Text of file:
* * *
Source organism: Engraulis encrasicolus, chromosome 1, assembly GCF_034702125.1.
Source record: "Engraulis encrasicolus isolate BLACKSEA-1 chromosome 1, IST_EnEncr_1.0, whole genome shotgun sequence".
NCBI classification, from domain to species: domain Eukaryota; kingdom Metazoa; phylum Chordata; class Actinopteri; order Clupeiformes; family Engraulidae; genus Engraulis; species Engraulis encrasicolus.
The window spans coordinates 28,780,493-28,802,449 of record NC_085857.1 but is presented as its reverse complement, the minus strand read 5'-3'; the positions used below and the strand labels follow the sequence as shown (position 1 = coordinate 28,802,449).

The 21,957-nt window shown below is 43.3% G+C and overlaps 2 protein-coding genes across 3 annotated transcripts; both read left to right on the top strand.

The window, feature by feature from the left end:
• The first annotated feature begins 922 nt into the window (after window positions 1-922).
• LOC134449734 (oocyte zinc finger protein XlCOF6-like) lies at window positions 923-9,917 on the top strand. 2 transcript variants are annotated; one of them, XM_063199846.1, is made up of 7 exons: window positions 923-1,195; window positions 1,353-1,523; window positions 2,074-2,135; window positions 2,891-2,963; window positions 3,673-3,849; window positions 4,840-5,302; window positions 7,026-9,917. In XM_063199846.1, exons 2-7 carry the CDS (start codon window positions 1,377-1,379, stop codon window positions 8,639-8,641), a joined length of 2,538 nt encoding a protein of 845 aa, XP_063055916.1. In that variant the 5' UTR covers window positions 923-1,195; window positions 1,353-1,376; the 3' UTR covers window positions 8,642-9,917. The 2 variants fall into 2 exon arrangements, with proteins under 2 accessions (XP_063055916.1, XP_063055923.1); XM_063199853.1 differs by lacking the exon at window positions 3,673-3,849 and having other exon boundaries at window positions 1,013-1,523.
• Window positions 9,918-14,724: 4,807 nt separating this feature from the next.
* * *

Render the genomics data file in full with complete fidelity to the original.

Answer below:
Source organism: Engraulis encrasicolus, chromosome 1, assembly GCF_034702125.1.
Source record: "Engraulis encrasicolus isolate BLACKSEA-1 chromosome 1, IST_EnEncr_1.0, whole genome shotgun sequence".
NCBI classification, from domain to species: domain Eukaryota; kingdom Metazoa; phylum Chordata; class Actinopteri; order Clupeiformes; family Engraulidae; genus Engraulis; species Engraulis encrasicolus.
The window spans coordinates 28,780,493-28,802,449 of record NC_085857.1 but is presented as its reverse complement, the minus strand read 5'-3'; the positions used below and the strand labels follow the sequence as shown (position 1 = coordinate 28,802,449).

The 21,957-nt window shown below is 43.3% G+C and overlaps 2 protein-coding genes across 3 annotated transcripts; both read left to right on the top strand.

The window, feature by feature from the left end:
• The first annotated feature begins 922 nt into the window (after window positions 1-922).
• LOC134449734 (oocyte zinc finger protein XlCOF6-like) lies at window positions 923-9,917 on the top strand. 2 transcript variants are annotated; one of them, XM_063199846.1, is made up of 7 exons: window positions 923-1,195; window positions 1,353-1,523; window positions 2,074-2,135; window positions 2,891-2,963; window positions 3,673-3,849; window positions 4,840-5,302; window positions 7,026-9,917. In XM_063199846.1, exons 2-7 carry the CDS (start codon window positions 1,377-1,379, stop codon window positions 8,639-8,641), a joined length of 2,538 nt encoding a protein of 845 aa, XP_063055916.1. In that variant the 5' UTR covers window positions 923-1,195; window positions 1,353-1,376; the 3' UTR covers window positions 8,642-9,917. The 2 variants fall into 2 exon arrangements, with proteins under 2 accessions (XP_063055916.1, XP_063055923.1); XM_063199853.1 differs by lacking the exon at window positions 3,673-3,849 and having other exon boundaries at window positions 1,013-1,523.
• Window positions 9,918-14,724: 4,807 nt separating this feature from the next.